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Boolean data type only evaluates to true or false, so it is always going to take only one bit of memory. So why is there a need of extra 7 bit of memory, isn't it a waste of memory?

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marked as duplicate by Narendra Pathai, Tom, greg-449, Rui Jarimba, Matteo Jan 6 '14 at 12:05

This question has been asked before and already has an answer. If those answers do not fully address your question, please ask a new question.

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It actually takes more memory than just one 8bits - JVM usually implements booleans with int values. Why this is done that way? In order to understand that better, think about a JVM which has to handle several boolean values - if a boolean value were using only one bit, your JVM would need to keep mapping variable to value byte and bit number. Also fetching a boolean value would require to perform AND operation (storing would require OR). So it was easier to implement booleans as full bytes (or int's) – Tom Jan 6 '14 at 11:04
    
Yes waste of memory for us, but efficient and less complex opcodes for Java people. They don't have to create specific opcodes for loading nd storing booleans from memory – Narendra Pathai Jan 6 '14 at 11:05
    
Question marked as duplicate has answer in question (lack of support), but the OP here want to know the reason. This are diffrent questions. – MᴀʀɪᴜsᴢS Jan 6 '14 at 12:24
up vote 10 down vote accepted

I think it may need more than 8 bits. It depends on JMV." In Oracle JVM primitive boolean needs 8 bits, the reason is limited support and lack of optimization.

Read also: What is the size of a boolean variable in java?

After The Java Tutorials - Primitive Data Types

boolean: The boolean data type has only two possible values: true and false. Use this data type for simple flags that track true/false conditions. This data type represents one bit of information, but its "size" isn't something that's precisely defined.

After The Java® Virtual Machine Specification

Although the Java Virtual Machine defines a boolean type, it only provides very limited support for it. There are no Java Virtual Machine instructions solely dedicated to operations on boolean values. Instead, expressions in the Java programming language that operate on boolean values are compiled to use values of the Java Virtual Machine int data type.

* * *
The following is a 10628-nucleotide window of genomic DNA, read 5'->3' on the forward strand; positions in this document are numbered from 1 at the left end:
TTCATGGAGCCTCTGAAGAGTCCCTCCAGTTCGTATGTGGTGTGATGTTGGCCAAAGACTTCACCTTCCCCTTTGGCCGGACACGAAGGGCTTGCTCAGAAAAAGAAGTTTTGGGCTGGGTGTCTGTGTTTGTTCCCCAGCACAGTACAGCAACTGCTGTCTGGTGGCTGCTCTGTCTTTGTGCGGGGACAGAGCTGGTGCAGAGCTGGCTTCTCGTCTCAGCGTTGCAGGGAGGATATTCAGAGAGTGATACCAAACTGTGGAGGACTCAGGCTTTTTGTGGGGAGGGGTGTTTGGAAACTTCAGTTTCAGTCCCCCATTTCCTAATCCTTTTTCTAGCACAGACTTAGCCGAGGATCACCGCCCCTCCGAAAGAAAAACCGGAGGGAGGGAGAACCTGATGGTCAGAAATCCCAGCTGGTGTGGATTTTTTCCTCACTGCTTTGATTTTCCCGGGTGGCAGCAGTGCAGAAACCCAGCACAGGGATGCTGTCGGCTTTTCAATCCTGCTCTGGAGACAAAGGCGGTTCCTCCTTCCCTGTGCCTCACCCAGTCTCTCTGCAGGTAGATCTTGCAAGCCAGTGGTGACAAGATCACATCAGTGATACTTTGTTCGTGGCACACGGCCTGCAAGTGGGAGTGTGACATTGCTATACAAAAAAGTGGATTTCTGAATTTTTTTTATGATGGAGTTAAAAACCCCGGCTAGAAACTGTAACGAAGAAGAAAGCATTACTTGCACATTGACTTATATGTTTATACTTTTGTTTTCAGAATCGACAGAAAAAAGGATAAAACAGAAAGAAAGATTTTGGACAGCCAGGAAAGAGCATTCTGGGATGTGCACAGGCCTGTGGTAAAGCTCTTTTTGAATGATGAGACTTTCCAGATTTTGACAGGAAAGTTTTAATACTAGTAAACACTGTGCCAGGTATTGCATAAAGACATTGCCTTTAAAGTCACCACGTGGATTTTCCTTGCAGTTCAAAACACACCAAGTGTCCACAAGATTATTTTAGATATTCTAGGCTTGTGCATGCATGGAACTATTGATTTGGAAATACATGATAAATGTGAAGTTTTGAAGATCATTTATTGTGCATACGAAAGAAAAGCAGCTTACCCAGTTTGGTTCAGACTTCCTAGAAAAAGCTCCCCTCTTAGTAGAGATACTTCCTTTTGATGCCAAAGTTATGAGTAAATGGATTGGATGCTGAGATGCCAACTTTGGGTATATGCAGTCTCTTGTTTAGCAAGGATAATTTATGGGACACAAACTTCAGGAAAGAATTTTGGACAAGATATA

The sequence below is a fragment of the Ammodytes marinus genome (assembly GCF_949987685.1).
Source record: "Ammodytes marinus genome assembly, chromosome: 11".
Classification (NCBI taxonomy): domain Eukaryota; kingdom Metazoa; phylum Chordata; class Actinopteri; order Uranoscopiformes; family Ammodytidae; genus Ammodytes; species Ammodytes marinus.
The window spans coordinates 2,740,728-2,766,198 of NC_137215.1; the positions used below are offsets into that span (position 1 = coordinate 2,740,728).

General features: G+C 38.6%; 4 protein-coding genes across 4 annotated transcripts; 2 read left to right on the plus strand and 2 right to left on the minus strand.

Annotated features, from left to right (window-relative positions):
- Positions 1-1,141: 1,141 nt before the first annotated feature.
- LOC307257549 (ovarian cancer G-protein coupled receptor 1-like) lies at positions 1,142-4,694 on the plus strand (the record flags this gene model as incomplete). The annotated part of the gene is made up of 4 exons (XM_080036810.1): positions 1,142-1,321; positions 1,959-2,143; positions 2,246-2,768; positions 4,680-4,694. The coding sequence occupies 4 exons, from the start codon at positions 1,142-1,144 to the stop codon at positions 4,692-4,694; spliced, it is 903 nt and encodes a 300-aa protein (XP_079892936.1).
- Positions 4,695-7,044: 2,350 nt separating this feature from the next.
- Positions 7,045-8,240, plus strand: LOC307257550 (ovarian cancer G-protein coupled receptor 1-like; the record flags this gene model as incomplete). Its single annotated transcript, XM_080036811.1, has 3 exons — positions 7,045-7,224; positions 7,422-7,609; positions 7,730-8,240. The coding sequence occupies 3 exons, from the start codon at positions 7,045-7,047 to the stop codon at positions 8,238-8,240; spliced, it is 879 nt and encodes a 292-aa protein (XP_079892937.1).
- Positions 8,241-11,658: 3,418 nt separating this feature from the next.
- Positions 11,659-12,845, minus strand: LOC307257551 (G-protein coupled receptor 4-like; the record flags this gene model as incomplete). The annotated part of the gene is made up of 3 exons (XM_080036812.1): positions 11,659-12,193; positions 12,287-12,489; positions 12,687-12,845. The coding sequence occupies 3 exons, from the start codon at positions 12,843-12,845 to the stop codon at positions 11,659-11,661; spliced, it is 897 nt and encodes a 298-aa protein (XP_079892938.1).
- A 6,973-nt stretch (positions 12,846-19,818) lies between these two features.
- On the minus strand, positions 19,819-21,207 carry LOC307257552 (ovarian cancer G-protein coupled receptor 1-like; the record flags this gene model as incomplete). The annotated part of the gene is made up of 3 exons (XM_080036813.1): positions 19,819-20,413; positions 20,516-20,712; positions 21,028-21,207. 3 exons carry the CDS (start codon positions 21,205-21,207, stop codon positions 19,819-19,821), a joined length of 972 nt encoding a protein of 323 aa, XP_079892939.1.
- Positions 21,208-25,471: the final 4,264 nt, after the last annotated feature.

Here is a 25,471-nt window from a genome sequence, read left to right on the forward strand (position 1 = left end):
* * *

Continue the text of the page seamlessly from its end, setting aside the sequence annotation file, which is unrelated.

In Oracle’s Java Virtual Machine implementation, boolean arrays in the Java programming language are encoded as Java Virtual Machine byte arrays, using 8 bits per boolean element.

For example Boolean type looks in memory like this

header:   8 bytes 
value:    1 byte 
padding:  7 bytes
------------------
sum:      16 bytes

As an alternative to boolean[] you can use for example java.util.BitSet.

Why is hard to store booleans as 1 bit? Read Vlad from Moscow answer. You cant address one bit of memory.

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i think this is the answer, thank u. I will research on it – imshiv Jan 6 '14 at 11:17

See Oracle’s Java Virtual Machine implementation:

Although the Java Virtual Machine defines a boolean type, it only provides very limited support for it. There are no Java Virtual Machine instructions solely dedicated to operations on boolean values. Instead, expressions in the Java programming language that operate on boolean values are compiled to use values of the Java Virtual Machine int data type.


The Java Virtual Machine encodes boolean array components using 1 to represent true and 0 to represent false. Where Java programming language boolean values are mapped by compilers to values of Java Virtual Machine type int, the compilers must use the same encoding.

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It depends of addressability of the memory. The least addressable unit is byte. You can take an address of a byte and do the address arithmetic with it. Moreover there are built-in machine commands that operate with bytes. However it is impossible to take the address of a bit and perform the address arithmetic. In any case at first you have to calculate the address of the byte that contains the target bit and apply additional machine commands that depend of the position of the bit in the byte that to set or reset this bit.

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You can see a discussion of the actual size used here:

What is the size of a boolean variable in java?

But basically it comes down to a trade off between memory efficiency and performance - especially when you consider that every other variable in the class needs to start word-aligned anyway.

You can only gain by packing them smaller when you have multiple smaller objects to pack, and then you still need to potentially leave padding to align the next member.

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isn't it a waste of memory?

Yes it is a waste of 7 bits, but as everyone of us know a byte is the smallest unit of storage, JVM says it to be of 1 byte.

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sorry, but not understood – imshiv Jan 6 '14 at 11:13
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Byte is not the smallest unit, you can store bits in memory too. You can compact your data. – MᴀʀɪᴜsᴢS Jan 6 '14 at 11:39
    
Ok bits is the smallest unit. But aren't the 7 bits wasted in this case? – mtk Jan 6 '14 at 14:12
    
This depends, you can store 8 boolean in 1 byte without any waste :) – MᴀʀɪᴜsᴢS Jan 6 '14 at 16:15
    
@MariuszS right, but you can't directly address bits. bytes are the smallest addressable unit of memory – iliketocode Nov 26 '15 at 3:17

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